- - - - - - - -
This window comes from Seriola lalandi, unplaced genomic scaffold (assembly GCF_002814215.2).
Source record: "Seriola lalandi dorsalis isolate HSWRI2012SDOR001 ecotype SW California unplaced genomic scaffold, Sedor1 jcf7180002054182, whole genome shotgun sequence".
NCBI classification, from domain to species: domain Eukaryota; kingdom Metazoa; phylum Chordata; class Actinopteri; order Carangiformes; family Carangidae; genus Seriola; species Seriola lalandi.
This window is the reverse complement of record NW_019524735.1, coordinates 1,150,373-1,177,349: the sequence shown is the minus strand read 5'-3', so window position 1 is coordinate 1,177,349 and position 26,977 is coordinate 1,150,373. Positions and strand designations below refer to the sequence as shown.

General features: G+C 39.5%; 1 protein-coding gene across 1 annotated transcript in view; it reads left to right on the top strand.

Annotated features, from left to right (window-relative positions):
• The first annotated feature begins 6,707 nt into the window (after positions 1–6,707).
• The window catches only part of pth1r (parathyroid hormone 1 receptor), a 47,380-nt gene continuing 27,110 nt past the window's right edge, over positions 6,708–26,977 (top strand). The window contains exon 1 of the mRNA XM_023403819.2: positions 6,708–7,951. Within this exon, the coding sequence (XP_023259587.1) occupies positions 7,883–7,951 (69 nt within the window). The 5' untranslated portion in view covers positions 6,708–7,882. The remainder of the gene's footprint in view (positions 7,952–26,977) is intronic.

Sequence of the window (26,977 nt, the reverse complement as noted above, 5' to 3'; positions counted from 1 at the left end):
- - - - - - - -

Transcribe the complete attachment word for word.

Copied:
This window comes from Seriola lalandi, unplaced genomic scaffold (assembly GCF_002814215.2).
Source record: "Seriola lalandi dorsalis isolate HSWRI2012SDOR001 ecotype SW California unplaced genomic scaffold, Sedor1 jcf7180002054182, whole genome shotgun sequence".
NCBI classification, from domain to species: domain Eukaryota; kingdom Metazoa; phylum Chordata; class Actinopteri; order Carangiformes; family Carangidae; genus Seriola; species Seriola lalandi.
This window is the reverse complement of record NW_019524735.1, coordinates 1,150,373-1,177,349: the sequence shown is the minus strand read 5'-3', so window position 1 is coordinate 1,177,349 and position 26,977 is coordinate 1,150,373. Positions and strand designations below refer to the sequence as shown.

General features: G+C 39.5%; 1 protein-coding gene across 1 annotated transcript in view; it reads left to right on the top strand.

Annotated features, from left to right (window-relative positions):
• The first annotated feature begins 6,707 nt into the window (after positions 1–6,707).
• The window catches only part of pth1r (parathyroid hormone 1 receptor), a 47,380-nt gene continuing 27,110 nt past the window's right edge, over positions 6,708–26,977 (top strand). The window contains exon 1 of the mRNA XM_023403819.2: positions 6,708–7,951. Within this exon, the coding sequence (XP_023259587.1) occupies positions 7,883–7,951 (69 nt within the window). The 5' untranslated portion in view covers positions 6,708–7,882. The remainder of the gene's footprint in view (positions 7,952–26,977) is intronic.

Sequence of the window (26,977 nt, the reverse complement as noted above, 5' to 3'; positions counted from 1 at the left end):